Simon Willison’s Weblog

Items tagged sqlite, datasette

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Fun with binary data and SQLite

This week I’ve been mainly experimenting with binary data storage in SQLite. sqlite-utils can now insert data from binary files, and datasette-media can serve content over HTTP that originated as binary BLOBs in a database file.

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Weeknotes: cookiecutter templates, better plugin documentation, sqlite-generate

I spent this week spreading myself between a bunch of smaller projects, and finally getting familiar with cookiecutter. I wrote about my datasette-plugin cookiecutter template earlier in the week; here’s what else I’ve been working on.

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Using SQL to Look Through All of Your iMessage Text Messages (via) Dan Kelch shows how to access the iMessage SQLite database at ~/Library/Messages/chat.db—it’s protected under macOS Catalina so you have to enable Full Disk Access in the privacy settings first. I usually use the macOS terminal app but I installed iTerm for this because I’d rather enable full disk access to a separate terminal program than let anything I’m running in my regular terminal take advantage of it. It worked! Now I can run “datasette ~/Library/Messages/chat.db” to browse my messages. # 22nd May 2020, 4:45 pm

Using SQL to find my best photo of a pelican according to Apple Photos

According to the Apple Photos internal SQLite database, this is the most aesthetically pleasing photograph I have ever taken of a pelican:

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Weeknotes: Datasette 0.41, photos breakthroughs

Shorter weeknotes this week, because my main project for the week warrants a detailed write-up on its own (coming soon... update 21st May here it is).

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Weeknotes: Datasette 0.39 and many other projects

This week’s theme: Well, I’m not going anywhere. So a ton of progress to report on various projects.

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Weeknotes: Datasette Writes

As discussed previously, the biggest hole in Datasette’s feature set at the moment involves writing to the database.

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Logging to SQLite using ASGI middleware

I had some fun playing around with ASGI middleware and logging during our flight back to England for the holidays.

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goodreads-to-sqlite (via) This is so cool! Tobias Kunze built a Python CLI tool to import your Goodreads data into a SQLite database, inspired by github-to-sqlite and my various other Dogsheep tools. It’s the first Dogsheep style tool I’ve seen that wasn’t built by me—and Tobias’ write-up includes some neat examples of queries you can run against your Goodreads data. I’ve now started using Goodreads and I’m importing my books into my own private Dogsheep Datasette instance. # 14th October 2019, 4:07 am

Tracking PG&E outages by scraping to a git repo

PG&E have cut off power to several million people in northern California, supposedly as a precaution against wildfires.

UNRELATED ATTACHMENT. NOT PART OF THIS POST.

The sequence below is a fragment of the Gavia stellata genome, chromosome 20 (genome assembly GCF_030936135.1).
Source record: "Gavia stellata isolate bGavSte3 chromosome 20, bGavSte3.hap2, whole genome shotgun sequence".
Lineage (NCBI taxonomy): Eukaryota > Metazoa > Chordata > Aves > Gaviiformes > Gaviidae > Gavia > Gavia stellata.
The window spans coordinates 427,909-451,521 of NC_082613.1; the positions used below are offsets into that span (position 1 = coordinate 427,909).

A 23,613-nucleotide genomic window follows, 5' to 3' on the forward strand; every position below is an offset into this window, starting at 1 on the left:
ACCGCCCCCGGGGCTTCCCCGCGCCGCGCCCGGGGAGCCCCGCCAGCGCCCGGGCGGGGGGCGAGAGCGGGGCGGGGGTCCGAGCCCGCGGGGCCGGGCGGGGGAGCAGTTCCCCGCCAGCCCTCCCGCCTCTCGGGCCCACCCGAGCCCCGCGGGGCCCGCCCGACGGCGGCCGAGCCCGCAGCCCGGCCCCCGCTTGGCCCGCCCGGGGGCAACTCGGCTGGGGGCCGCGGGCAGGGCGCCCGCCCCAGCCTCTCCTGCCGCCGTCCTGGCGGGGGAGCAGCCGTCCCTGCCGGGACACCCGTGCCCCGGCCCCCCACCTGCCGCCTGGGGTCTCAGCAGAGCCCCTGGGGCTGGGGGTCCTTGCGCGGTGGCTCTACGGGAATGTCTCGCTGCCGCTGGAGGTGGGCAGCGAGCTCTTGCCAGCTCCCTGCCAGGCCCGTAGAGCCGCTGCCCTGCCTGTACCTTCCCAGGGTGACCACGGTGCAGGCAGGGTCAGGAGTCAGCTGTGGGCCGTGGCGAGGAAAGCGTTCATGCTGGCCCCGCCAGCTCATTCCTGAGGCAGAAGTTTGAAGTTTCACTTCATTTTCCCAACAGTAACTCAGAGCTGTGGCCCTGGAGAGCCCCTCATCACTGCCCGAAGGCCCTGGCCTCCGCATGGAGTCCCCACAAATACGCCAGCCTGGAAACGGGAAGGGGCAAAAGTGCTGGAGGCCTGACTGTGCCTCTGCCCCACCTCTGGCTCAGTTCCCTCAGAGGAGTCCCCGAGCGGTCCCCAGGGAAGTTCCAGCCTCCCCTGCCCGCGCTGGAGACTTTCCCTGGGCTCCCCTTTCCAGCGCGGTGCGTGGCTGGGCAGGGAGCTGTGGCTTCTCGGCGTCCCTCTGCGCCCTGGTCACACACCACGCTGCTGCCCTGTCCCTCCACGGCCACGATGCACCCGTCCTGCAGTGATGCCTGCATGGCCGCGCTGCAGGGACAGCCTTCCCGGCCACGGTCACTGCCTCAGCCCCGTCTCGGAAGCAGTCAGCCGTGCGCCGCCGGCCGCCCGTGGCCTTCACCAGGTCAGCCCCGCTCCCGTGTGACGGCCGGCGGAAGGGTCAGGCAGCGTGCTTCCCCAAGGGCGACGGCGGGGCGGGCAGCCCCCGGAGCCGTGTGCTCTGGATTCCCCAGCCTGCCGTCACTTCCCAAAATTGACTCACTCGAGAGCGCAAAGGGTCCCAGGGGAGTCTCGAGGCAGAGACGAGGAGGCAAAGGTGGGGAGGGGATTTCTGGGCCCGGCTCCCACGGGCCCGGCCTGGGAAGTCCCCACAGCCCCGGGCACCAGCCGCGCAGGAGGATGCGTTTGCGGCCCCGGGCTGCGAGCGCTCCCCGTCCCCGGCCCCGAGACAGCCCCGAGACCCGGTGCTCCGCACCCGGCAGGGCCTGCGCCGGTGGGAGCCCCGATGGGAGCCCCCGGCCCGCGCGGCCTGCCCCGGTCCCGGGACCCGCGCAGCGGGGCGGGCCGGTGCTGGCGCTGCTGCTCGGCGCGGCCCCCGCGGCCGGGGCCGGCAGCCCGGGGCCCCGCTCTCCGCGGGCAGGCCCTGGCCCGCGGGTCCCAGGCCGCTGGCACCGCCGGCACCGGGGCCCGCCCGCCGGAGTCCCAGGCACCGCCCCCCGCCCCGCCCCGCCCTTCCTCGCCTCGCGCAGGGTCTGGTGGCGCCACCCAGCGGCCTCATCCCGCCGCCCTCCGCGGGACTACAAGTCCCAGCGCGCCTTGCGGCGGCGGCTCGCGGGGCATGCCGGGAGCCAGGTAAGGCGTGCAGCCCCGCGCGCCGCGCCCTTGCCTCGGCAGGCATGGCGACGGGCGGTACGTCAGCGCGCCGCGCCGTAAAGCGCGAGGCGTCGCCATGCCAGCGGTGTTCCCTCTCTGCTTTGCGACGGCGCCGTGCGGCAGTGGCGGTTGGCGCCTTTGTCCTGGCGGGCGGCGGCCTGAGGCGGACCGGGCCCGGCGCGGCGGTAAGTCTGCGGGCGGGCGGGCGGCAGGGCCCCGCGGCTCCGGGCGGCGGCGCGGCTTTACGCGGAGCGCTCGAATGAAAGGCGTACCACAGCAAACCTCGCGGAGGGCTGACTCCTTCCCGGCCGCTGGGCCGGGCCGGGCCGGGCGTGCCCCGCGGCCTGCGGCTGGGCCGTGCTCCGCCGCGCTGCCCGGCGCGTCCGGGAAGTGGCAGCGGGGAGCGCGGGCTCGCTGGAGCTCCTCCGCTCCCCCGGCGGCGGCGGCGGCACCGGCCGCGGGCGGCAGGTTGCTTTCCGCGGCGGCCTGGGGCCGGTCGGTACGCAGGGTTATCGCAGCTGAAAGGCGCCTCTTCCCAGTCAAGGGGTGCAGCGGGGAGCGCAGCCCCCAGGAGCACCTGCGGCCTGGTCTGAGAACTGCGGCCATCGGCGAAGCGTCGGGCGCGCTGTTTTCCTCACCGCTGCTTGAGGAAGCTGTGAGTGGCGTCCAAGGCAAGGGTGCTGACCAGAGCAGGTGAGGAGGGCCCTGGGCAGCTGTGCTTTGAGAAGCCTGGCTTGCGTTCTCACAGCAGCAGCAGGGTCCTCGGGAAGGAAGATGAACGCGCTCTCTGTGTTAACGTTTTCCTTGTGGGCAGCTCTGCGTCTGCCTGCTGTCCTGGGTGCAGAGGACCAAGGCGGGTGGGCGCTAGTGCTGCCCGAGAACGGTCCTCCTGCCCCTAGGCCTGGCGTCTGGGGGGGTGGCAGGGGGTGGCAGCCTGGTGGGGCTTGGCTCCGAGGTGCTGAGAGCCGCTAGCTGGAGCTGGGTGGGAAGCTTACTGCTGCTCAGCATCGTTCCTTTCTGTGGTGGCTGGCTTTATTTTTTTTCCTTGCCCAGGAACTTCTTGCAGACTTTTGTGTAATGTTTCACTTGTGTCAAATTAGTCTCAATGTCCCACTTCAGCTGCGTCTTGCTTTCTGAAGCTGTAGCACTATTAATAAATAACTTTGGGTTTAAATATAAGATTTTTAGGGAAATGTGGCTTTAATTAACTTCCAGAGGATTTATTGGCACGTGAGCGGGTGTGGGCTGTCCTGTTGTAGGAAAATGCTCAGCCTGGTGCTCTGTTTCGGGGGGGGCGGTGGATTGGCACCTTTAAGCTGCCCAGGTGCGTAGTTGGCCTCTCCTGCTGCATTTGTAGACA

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SQL Murder Mystery in Datasette (via) “A crime has taken place and the detective needs your help. The detective gave you the  crime scene report, but you somehow lost it. You vaguely remember that the crime  was a murder that occurred sometime on ​Jan.15, 2018 and that it took place in SQL  City. Start by retrieving the corresponding crime scene report from the police  department’s database.”—Really fun game to help exercise your skills with SQL by the NU Knight Lab. I loaded their SQLite database into Datasette so you can play in your browser. # 7th October 2019, 11:37 pm

Weeknotes: Design thinking for journalists, genome-to-sqlite, datasette-atom

I haven’t had much time for code this week: we’ve had a full five day workshop at JSK with Tran Ha (a JSK alumni) learning how to apply Design Thinking to our fellowship projects and generally to challenges facing journalism.

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genome-to-sqlite. I just found out 23andMe let you export your genome as a zipped TSV file, so I wrote a little Python command-line tool to import it into a SQLite database. # 19th September 2019, 3:58 pm

Weeknotes: ONA19, twitter-to-sqlite, datasette-rure

I’ve decided to start writing weeknotes for the duration of my JSK fellowship. Here goes!

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healthkit-to-sqlite. Ever since I got an Apple Watch I’ve been itching to get my hands on the step tracking and health data that it’s been collecting for me. I know it’s there in a SQLite database on my wrist, but I couldn’t figure out how to get it! A few days ago I stumbled across the “Export Health Data” button in the iOS Health app, and it turns out it creates a zip file containing XML with a full dump of the data collected by Apple Health. healthkit-to-sqlite is the tool I’ve built that can read that export and use it to create a SQLite database ready to be queried and explored with Datasette. It’s a pretty basic implementation but it’s already giving me access to over 3 million rows of data. Lots of potential here for interesting work with personal analytics. # 22nd July 2019, 3:34 am

db-to-sqlite 1.0 release. I’ve released version 1.0 of my db-to-sqlite tool, which lets you create a SQLite database copy of any database supported by SQLAlchemy (I’ve tested it against MySQL and PostgreSQL). The tool has a bunch of new features: you can use --redact to redact specific columns, specify --table multiple times to copy a subset of tables, and the --all option now efficiently adds all foreign keys at the end of the import. The project now has unit tests which run against MySQL and PostgreSQL in Travis CI. Also included in the README: a shell one-liner for creating a local SQLite copy of a remote Heroku Postgres database based on extracting the connection string from a Heroku config environment variable. # 1st July 2019, 1:35 am